Saturday, June 06, 2009

Not all torture is detestable

Some time ago, in an argument with a vocal opponent of torturing detainees in the war on terror, I suggested if he had such a hatred of torture, he might devote some of his energy to a case I knew of where the police had obtained a confession through torture -- at least, torture by his definition. (Maybe not quite torture, but certainly abusive practices by my definition.)
He had no comment about police conduct.
My conclusion:  He only cares about torture when the Bush Administration does it.
By James Taranto at the Wall Street Journal:
Last month the Government Accountability Office issued a shocking report on "selected cases of death and abuse"--not at Guantanamo Bay or other detention facilities for terrorists, but at schools for American children:

When the report came out on May 19, we figured it would be a good opportunity to find common ground with politicians and commentators who've been complaining for years about the "torture" of terrorists. We figured President Obama would issue an executive order banning torture in schools, the New York Times would publish an indignant editorial, Dick Durbin would take to the Senate floor to declare that the teachers unions remind him of the Gestapo, and that nut who writes for The Atlantic would proclaim himself "shocked to the core."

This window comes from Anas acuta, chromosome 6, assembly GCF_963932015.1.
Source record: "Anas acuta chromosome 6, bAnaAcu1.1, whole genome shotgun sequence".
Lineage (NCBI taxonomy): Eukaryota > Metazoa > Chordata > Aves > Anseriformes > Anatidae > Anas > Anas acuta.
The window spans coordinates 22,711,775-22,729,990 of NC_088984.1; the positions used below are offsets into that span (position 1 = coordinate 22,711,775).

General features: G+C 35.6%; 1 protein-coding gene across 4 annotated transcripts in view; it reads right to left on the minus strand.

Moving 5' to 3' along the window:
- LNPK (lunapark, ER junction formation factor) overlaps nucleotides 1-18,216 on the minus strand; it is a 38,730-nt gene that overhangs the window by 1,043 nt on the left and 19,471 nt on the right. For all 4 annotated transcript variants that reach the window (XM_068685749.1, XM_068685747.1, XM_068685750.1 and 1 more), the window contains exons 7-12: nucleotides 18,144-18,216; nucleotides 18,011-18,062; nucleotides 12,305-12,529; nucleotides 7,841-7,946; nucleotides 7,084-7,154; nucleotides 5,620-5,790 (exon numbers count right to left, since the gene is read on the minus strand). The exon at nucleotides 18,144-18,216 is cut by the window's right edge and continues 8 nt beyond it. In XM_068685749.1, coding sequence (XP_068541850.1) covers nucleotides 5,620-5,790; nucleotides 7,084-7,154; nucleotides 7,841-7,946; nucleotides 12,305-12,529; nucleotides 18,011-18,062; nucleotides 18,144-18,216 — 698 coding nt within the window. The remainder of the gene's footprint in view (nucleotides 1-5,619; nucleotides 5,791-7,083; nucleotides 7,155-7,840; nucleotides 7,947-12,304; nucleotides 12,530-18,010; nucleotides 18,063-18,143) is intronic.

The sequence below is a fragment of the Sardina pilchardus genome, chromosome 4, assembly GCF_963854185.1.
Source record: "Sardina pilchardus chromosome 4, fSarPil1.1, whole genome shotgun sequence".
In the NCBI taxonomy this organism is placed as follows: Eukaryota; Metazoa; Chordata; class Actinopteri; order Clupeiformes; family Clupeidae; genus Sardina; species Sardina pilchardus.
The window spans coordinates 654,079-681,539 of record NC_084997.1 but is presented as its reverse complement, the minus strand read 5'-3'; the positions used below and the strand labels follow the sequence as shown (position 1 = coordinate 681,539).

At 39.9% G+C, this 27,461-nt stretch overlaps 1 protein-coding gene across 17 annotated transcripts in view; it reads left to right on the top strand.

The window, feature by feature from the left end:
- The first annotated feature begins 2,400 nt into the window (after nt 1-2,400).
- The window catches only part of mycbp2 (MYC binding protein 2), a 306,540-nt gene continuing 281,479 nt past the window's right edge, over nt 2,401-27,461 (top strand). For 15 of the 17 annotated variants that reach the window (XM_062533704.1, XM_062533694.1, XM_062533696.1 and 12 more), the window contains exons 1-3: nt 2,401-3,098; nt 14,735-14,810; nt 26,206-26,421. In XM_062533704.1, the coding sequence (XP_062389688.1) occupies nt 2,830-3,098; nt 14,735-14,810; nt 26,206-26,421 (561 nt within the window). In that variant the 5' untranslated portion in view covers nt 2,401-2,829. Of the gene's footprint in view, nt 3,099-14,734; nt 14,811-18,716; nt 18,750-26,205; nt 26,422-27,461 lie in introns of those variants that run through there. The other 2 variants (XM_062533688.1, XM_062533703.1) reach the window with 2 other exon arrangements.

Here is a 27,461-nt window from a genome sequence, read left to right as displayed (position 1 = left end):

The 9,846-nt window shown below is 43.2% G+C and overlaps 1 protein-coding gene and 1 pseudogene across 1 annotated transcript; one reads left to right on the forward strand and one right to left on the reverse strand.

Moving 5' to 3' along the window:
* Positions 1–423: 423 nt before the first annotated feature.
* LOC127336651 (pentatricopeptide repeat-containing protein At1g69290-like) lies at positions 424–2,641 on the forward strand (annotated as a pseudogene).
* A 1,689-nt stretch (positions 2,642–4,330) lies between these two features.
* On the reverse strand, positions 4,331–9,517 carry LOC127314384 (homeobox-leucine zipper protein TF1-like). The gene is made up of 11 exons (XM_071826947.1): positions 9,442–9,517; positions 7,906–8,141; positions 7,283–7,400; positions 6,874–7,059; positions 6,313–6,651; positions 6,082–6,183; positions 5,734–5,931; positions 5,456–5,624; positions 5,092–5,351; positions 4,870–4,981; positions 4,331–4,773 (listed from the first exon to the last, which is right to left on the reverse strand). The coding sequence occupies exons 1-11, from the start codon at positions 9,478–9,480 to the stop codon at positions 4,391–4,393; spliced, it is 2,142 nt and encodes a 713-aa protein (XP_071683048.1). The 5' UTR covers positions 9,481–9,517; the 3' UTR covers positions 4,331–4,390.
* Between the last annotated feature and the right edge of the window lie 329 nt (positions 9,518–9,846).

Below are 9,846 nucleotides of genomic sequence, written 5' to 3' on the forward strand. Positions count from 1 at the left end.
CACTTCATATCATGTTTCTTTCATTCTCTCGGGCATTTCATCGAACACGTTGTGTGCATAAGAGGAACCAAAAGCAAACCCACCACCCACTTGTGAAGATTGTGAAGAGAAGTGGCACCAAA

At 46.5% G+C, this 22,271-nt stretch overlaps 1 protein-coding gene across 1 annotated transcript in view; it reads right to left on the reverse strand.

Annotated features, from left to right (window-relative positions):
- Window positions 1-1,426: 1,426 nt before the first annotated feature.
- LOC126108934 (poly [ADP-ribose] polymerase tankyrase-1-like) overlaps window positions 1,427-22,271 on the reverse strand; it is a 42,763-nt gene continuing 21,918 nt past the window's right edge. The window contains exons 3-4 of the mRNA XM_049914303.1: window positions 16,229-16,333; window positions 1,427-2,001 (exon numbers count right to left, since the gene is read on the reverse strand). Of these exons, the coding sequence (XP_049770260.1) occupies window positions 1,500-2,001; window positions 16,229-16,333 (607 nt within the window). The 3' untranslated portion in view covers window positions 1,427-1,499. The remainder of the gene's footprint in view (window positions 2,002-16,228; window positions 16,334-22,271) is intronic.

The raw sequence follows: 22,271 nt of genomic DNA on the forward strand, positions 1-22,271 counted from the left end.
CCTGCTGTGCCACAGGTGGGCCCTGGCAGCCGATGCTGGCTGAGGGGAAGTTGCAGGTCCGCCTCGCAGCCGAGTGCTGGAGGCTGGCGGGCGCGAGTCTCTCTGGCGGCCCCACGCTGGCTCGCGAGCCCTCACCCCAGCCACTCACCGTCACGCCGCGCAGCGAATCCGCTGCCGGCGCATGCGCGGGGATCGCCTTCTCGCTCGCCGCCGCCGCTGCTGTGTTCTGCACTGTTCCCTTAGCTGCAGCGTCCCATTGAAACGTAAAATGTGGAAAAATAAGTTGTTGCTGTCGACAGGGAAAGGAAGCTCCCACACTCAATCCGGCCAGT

We were going to respond by saying that although we think there are circumstances under which it is justifiable to treat terrorists roughly, all good people can agree that torturing schoolchildren is categorically wrong. But we didn't have anything to respond to. As far as we are aware, the GAO's findings have been greeted with silence by the leading self-proclaimed "torture" opponents--though Education Secretary Arne Duncan did tepidly promise "he will ask state school chiefs around the country about the use of restraints and confinement of pupils in the classroom," according to the Associated Press.

Where's the outrage? Could it be that all the complaining about "torture" was but a pretext for some less noble agenda?

One data point is a curiosity. Two data points start being persuasive.  Or, as Ian Fleming puts it, "Once is happenstance. Twice is coincidence. Three times is enemy action."  (Goldfinger)

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